my 2 cents....
                      I'm not late...
                      I'm just on Hawaiian Time

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                      • #26
                        i dont know what the trailer restrictions are in your area but here the width restriction is 8' 6''. you may as well put the 2 sets of brakes on it in case you put more waight on it, just my suggestion..
                        nice looking trailers by the way guys
                        Jorgensen MFG.
                        Custom trailers:from utility to semi trailers i make em all.
                        argonweld_bjorn@hotmail.com
                        www.ehhitch.com

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                        • #27
                          welding trailer

                          Originally posted by snyder253 View Post
                          OK;
                          I am wanting to build a trailer that will carry a Bobcat 250. I am wanting to go with tandem axles for ease of backing it up as well as weight. I am looking at it being no more than 14 feet long and 7" 10" wide. I have some ideas in my head, however I am not sure where I should mount my Bobcat due to weight. I was thinking, towards the rear of the axles in the center. But I am not sure if that is the correct location. If you have any advice, please send it to me as I how never done a project like this, or if you have any advice in general as to ideas or problems you have come across while building a trailer please send them to me. Lastly if you would like to share a pictures with me it would be helpful.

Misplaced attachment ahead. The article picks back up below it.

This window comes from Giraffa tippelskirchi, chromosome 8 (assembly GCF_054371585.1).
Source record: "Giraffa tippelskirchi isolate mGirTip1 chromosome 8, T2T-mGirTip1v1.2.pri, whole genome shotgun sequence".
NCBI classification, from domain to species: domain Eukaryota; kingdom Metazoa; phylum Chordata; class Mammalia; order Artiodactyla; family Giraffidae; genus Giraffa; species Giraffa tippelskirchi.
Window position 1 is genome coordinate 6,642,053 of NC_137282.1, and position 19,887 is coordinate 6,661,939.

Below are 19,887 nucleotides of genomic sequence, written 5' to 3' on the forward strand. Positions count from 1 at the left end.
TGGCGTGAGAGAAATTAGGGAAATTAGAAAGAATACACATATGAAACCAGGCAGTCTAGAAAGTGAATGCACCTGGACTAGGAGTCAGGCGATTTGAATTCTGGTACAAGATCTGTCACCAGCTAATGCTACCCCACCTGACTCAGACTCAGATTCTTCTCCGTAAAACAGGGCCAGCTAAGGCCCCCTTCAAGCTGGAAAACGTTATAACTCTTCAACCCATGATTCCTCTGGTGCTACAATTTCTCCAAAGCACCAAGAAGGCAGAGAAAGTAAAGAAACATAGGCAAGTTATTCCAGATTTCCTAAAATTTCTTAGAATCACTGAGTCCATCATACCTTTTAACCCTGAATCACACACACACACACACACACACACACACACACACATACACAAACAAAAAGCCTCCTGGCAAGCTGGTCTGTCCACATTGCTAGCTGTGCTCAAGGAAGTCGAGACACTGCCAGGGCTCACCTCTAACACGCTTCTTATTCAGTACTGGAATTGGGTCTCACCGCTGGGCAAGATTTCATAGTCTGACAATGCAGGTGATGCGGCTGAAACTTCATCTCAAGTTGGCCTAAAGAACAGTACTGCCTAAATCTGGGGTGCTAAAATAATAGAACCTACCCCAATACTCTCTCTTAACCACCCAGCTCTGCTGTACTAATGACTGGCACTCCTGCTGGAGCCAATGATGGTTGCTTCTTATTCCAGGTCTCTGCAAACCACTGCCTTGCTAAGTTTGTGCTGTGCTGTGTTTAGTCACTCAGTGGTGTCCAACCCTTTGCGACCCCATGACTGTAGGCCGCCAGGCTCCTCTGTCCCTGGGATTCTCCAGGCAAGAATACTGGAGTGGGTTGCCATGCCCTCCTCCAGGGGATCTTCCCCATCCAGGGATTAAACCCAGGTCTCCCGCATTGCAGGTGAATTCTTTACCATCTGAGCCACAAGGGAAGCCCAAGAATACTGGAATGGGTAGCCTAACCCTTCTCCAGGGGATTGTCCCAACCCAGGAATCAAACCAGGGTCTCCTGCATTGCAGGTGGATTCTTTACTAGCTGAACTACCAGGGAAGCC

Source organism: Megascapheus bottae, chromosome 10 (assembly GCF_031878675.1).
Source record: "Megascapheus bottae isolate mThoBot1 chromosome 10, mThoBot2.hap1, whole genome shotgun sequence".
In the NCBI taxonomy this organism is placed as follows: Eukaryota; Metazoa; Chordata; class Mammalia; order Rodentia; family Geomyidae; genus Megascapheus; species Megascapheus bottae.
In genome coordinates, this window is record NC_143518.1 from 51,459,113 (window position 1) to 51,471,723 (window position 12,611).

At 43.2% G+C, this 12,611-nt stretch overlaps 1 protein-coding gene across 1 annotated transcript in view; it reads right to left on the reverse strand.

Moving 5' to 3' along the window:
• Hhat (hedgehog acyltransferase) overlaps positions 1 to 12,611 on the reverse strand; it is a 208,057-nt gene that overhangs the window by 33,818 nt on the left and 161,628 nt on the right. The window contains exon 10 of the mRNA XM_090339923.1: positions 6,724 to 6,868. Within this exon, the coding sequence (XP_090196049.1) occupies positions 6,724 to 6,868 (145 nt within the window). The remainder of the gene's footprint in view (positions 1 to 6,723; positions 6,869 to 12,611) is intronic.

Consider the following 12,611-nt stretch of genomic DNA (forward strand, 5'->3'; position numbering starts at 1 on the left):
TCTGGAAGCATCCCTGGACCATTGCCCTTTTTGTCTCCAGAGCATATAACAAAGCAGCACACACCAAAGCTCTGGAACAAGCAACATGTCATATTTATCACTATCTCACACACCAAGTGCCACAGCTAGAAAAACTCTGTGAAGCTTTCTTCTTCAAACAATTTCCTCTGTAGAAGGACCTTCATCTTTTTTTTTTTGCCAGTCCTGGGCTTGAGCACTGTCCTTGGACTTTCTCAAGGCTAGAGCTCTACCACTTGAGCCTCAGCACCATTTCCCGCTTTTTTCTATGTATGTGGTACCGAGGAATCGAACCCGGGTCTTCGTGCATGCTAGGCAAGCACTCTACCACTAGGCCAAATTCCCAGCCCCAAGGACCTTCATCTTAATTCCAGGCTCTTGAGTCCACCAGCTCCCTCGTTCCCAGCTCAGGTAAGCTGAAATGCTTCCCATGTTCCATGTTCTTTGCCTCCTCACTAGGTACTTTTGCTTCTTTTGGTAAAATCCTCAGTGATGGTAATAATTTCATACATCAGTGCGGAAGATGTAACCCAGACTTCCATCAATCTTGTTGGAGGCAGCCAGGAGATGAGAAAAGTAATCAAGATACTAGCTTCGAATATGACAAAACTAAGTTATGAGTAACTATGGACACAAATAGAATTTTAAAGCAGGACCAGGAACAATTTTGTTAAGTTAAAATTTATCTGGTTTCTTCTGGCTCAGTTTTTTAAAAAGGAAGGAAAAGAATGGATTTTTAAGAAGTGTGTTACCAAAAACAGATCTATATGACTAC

Thank You
                          Chris, i own my own welding shop in Blanco,Tx {830-833-9600**I build welding trailers for sale and custom ones on the side. I can send you pictures of one i have recently built if you are interested in it. It is tandem axle,headache rack, bumper, steps, will hold 2 oxygen and 2 acytlene. Wesley Elrod

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                          • #28
                            welding trailer

                            Chris,
                            I would recommend that the first thing You do is take the time to carefully plan out Your needs and wants. Then layout the equipment (or areas) with the weights that You are dealing with. Rule of thumb You want ~10% tongue weight when you are done for a pull type trailer. Not enough tongue weight will make for a squirrelly trailer (especially on a down hill grade when trying to slow down). The tandem axle won't make it easier to back up and with the weights I see posted I see no reason for it. Tandem does tend to be a little easier to balance the load but, you should have no problem getting an axle that has all the capacity that you need for a trailer this small.(if you needed a trailer with a fairly large capacity and are using a fairly small small tow vehicle that can't handle the tongue weight, but has the towing capacity this might be a consideration) If you plan to put a caster type screw jack on the front so You can manually push the trailer around I would strongly recommend using just 1 axle. What kind of tow vehicle is another consideration that might come into question here also.